3. Introduce the lesson by showing the students 2 plants - a lush plant and a wilted plant. Brainstorm the conditions that led to current state of each plant. Students should respond with a list of the necessary components of plant growth - sunlight, water and carbon dioxide. Next discuss the pathway of each of these components, leading students to discuss the role of leaves in regulating the exchange of gases and the loss of water. Show students images of various types of plant stomata and discuss the role of the guard cells in regulating the flow of water and gases in the leaf under various environmental conditions. A higher stomata density is common during the growing season when greater control is needed over water loss and carbon dioxide uptake. Photosynthesis is optimized under moderate temperatures, and if temperatures should rise, the plant will release water through the stomata in order to cool.
  4. Distribute student worksheet, or alternatively, ask students to open their journals. Begin with the question: Is there variability in the stomata founded in wilted plants and fresh plants? Ask students to hypothesize about this question using the background knowledge from the previous step and the video.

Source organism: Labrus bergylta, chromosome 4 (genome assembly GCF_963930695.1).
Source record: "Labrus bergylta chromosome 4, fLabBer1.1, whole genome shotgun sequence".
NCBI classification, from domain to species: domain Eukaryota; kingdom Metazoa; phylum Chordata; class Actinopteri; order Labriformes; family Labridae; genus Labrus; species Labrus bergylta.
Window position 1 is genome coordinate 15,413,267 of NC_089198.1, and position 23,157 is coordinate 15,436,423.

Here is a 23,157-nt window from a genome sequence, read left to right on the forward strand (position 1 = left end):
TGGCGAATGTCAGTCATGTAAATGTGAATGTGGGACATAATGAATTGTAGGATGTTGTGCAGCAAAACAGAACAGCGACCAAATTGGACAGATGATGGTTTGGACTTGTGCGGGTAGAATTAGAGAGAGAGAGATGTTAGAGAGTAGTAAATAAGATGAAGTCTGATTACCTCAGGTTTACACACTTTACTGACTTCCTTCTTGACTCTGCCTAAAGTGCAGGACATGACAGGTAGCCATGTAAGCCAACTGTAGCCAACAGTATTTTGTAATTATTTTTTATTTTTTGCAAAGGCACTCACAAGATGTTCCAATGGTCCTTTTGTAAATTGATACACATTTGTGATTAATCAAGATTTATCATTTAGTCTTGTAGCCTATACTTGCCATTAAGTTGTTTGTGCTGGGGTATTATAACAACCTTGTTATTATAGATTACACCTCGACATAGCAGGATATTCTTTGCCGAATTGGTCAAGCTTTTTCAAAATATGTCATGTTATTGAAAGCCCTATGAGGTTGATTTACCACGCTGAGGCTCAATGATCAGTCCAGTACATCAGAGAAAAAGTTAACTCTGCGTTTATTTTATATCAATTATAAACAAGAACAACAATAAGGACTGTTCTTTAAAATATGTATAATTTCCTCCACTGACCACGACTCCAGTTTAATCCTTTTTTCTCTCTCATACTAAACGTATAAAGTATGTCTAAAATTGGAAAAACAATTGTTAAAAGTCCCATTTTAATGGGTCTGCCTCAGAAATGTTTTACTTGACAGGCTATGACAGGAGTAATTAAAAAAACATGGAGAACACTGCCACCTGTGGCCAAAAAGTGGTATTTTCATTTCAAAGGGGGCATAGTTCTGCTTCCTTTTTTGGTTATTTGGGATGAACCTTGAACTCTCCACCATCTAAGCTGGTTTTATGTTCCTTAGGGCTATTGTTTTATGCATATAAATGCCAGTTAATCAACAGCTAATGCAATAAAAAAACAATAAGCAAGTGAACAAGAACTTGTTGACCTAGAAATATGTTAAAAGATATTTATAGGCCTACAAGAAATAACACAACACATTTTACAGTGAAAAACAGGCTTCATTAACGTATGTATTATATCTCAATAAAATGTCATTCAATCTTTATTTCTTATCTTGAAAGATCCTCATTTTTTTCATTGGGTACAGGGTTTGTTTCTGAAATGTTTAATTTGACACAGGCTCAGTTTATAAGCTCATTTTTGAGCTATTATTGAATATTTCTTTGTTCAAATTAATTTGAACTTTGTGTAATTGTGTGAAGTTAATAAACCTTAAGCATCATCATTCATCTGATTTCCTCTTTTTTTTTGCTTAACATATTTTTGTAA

5. Slide preparation - Materials should be at lab stations ready for students to start the laboratory. Model the slide preparation process for the students while walking students through the procedure. Remind students to be patient while the nail polish dries. Once it is dry, they use the clear tape (cut to a size that will fit on the microscope slide) to extract the nail polish with the stomata casts. Next, they tape the stomata casts in place on the microscope slide, and label the slide. They should trim any excess tape from the slide. Now they are ready to collect data and make observations. Students may need extra practice with preparing the slides. Therefore this step may take longer than anticipated, and in this case, slide preparation may take place on one day, and data collection on another.
  6. Assist students with their microscope observations, and be sure they know what to look for. They are to count the number of open stomata, and the number of closed stomata on each slide. Once the data has been collected, they can create a bar graph representing the data. If time is available, they can use a graphing program to create the graph, and then present the data to their classmates using electronic means.
  7. Ask students to share their data with their classmates. Lead a class discussion that reflects on the data collect, laboratory methods, error, and ideas for future research.


Student should be evaluated on their laboratory skills and analysis. Consider using the extensions above to assess student understanding of the lesson concepts and their laboratory abilities.